A Review by Ron Glossop, PhD.
Professor Emeritus of Philosophy at Southern Illinois University
ONE WORLD RENAISSANCE is an unusual species of book that combines a theoretical overview of the revolution taking place in our fundamental understanding of the universe together with a practical recommendation concerning what we humans must do to rescue ourselves from the overwhelming global problems presently confronting us. In its subtitle “Holistic Planetary Transformation” refers to the theoretical aspect while “Global Social Contract” alludes to the practical part, the ratification of the EARTH CONSTITUTION developed by the World Constitution and Parliament Association (WCPA). Martin’s aim is to show “that dealing with the global crises that threaten human existence is directly related with the imperative to establish a world based upon human dignity and human flourishing, a world that will include both a spiritual renaissance and a practical, planetary social contract” (p. 11). Humanity seems to be moving gradually in the right direction, but “celebration at this point would be premature, since this new paradigm of wholeness has not penetrated into the practices and institutions of civilization. The power of [global] capitalism, the system of [completely] sovereign nation-states, and instrumental-technological rationality remain fundamentally entrenched” (p. 37). The obstacles to be overcome are huge.
Martin describes in detail how new developments in science in the 20th century have engendered an important more general change in how the world is conceived. A significant transition is occurring from the Newtoniam materialistic, atomistic, mechanistic, deterministic view of the universe to a new view that leaves room for the mental and spiritual. Intellectuals have come to see the universe as holistic, teleological, and open to an emerging future. The world is not a machine that can be reduced to the movements of physical particles but rather a transcendent unity with a built-in overall purpose like any growing living thing. Martin supports his observations with quotation after quotation from leading thinkers. In fact a great value of this book is its inclusion of a very large number of important carefully documented quotations.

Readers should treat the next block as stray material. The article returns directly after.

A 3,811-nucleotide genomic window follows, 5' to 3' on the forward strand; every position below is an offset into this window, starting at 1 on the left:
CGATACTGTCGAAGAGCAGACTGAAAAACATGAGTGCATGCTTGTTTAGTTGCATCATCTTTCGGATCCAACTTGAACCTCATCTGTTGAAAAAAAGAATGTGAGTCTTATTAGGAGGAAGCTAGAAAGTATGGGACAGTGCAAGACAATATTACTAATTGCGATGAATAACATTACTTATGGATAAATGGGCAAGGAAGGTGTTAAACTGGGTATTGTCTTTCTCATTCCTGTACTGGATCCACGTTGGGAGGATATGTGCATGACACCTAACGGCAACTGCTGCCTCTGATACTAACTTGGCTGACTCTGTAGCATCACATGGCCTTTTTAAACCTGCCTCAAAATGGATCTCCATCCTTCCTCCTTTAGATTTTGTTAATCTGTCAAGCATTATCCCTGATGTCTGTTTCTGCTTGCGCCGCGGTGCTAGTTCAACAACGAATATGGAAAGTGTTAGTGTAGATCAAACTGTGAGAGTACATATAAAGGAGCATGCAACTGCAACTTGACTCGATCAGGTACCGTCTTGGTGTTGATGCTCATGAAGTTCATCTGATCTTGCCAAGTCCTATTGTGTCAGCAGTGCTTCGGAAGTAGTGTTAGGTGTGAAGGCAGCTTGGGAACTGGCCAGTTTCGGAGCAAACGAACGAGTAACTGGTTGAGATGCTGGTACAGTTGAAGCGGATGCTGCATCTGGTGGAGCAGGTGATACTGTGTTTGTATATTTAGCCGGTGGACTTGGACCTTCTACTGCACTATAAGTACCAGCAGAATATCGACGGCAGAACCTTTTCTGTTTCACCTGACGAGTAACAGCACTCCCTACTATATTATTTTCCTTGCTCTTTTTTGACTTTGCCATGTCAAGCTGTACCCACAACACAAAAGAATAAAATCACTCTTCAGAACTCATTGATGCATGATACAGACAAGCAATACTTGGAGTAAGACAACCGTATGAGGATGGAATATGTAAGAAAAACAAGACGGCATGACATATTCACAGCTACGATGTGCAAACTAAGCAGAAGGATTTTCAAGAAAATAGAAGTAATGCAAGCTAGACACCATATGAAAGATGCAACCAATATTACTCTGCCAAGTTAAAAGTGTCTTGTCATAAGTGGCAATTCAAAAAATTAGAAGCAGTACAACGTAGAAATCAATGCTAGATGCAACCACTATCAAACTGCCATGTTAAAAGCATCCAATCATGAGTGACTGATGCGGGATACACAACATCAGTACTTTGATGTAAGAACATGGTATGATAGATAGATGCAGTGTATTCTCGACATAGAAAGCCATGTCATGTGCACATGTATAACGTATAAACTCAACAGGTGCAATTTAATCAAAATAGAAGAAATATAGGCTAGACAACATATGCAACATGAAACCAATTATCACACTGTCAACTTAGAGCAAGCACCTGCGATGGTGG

Professor Martin believes that capitalism and the current nation-state political system are both the result of the old early-modern Newtonian view of reality. For him, it is these two facets of the current social system that need to be rejected and replaced by a global social democratic federation such as the EARTH CONSTITUTION would establish. He does not explicitly oppose all capitalism but only unrestrained global capitalism, which I believe results from the other thing that he adamantly opposes, unlimited national sovereignty. I also think that he somewhat carelessly condemns national sovereigny of any kind when he omits that important qualifying adjective “unlimited.” He is a world federalist who wants to retain some national sovereigny but it must be limited by and subordinate to a global authority.
I especially like Martin’s observation that those in the peace movement who champion commitment to personal nonviolence “have positive insights, but not meaningful concrete proposals for institutional transformation. . . . We need to oppose the global war system with a global peace system. . . . A philosophy of nonviolence alone will not do it” (p. 300).
This short review does not at all do justice to Martin’s extended commentary about how the changes in modern science have caused vast changes in the general cultural outlook. At the same time I want to note the absence of any discussion about what specifically should be done to gain support for a world federation in general or ratification of the EARTH CONSTITUTION in particular. This book should help, but obviously more efforts from others are needed.